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Re: Backlash vs. Third-Party Annotations from MS Smart Tags

From: Wendy Seltzer <wendy@seltzer.com>
Date: Mon, 18 Jun 2001 15:05:25 -0400
Message-Id: <4.3.2.7.2.20010618141225.00d64670@mailbox.bellatlantic.net>
To: <www-annotation@w3.org>
The "smart tags" furor has been interesting -- with many people seemingly 
opposed just because it's Microsoft.  I'd argue that there is no copyright 
claim against a website annotator (either the technology or the person who 
adds and views notes).  Although some copyright maximalists would disagree, 
I'd argue that a reader has the right to combine two sources of information 
in his web browser just as he could write notes in a book's 
margins.   Annotation is akin to viewing the work under different lighting, 
not creating a derivative work.

If Microsoft is sloppy enough or too overbearing, there might be an unfair 
competition claim, but that would depend more on the business practices 
than the technology.

At 01:47 PM 6/18/01 -0400, Jon Garfunkel wrote:
>At 01:24 PM 6/17/2001 -0500, Wesley M. Felter wrote:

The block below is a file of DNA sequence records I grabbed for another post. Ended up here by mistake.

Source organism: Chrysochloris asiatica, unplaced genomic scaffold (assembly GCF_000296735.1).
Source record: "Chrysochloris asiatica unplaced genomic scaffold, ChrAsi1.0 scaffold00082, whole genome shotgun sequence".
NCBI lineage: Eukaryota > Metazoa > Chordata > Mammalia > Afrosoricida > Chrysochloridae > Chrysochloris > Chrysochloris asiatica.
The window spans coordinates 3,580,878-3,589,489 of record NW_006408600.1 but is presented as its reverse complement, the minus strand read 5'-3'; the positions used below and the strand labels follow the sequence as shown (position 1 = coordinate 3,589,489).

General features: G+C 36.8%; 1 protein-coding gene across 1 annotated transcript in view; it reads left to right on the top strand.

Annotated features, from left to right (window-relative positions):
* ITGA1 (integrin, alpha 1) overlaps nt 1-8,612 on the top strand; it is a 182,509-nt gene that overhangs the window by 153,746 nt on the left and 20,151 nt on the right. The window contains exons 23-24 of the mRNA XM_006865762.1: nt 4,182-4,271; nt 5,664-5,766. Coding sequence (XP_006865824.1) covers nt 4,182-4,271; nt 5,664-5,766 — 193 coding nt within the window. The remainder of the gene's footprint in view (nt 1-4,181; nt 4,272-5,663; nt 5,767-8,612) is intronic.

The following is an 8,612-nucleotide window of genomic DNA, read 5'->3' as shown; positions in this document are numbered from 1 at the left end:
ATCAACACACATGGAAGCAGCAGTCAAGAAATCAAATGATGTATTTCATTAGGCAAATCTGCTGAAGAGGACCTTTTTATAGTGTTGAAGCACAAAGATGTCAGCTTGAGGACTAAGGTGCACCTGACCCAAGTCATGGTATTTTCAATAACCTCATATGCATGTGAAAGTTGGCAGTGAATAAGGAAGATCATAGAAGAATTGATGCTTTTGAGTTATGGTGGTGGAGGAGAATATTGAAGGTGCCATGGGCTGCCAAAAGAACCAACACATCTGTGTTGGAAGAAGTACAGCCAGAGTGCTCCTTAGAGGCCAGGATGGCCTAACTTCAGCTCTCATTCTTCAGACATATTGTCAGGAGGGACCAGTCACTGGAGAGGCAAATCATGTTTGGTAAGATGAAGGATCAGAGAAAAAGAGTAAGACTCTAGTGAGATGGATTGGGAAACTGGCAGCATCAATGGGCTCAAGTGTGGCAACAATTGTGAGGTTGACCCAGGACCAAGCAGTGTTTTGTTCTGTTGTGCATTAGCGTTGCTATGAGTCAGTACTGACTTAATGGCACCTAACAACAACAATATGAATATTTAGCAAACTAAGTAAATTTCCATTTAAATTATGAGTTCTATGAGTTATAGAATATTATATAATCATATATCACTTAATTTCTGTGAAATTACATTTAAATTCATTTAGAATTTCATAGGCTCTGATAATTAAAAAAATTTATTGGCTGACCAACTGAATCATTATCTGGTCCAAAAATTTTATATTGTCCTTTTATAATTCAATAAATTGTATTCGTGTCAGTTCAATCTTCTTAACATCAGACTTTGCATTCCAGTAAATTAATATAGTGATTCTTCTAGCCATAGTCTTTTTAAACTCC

> >BTW, I don't think it's accurate to say that annotation can't be
> >prevented. Annotation software developers can only fight off so many
> >lawsuits before they go bankrupt.
>
>Huh? Have their been any annotation lawsuits? By whom, over what? I still
>think that the "grafitti" complaint is spurrious, aside from the cases
>where offensive or libelous content is annotated on.

If anyone knows of any lawsuits or threat letters, I'd be very interested 
to hear about them.  I might have better luck applying my legal than 
programming skills.

>The courts, at least in the U.S., just don't allow a technology to be
>killed. If the technology has some social value, some vendors work with the
>gov to meet the guidelines established for its use.

I wish I could be so sanguine!  The Second and Ninth Circuits (DeCSS and 
Napster) seem well on their way to declaring that certain technologies have 
no social value, or are illegal notwithstanding possible valuable 
uses.  Litigation can be very expensive, and many developers seem to settle 
rather than pushing their claims through the courts, so the bargaining is 
usually between the "upstart innovator / pirate" and the established 
industry, not with the government.

--Wendy

--
Wendy Seltzer -- wendy@seltzer.com
Fellow, Berkman Center for Internet & Society at Harvard Law School
http://cyber.law.harvard.edu/seltzer.html
Received on Monday, 18 June 2001 15:00:06 GMT

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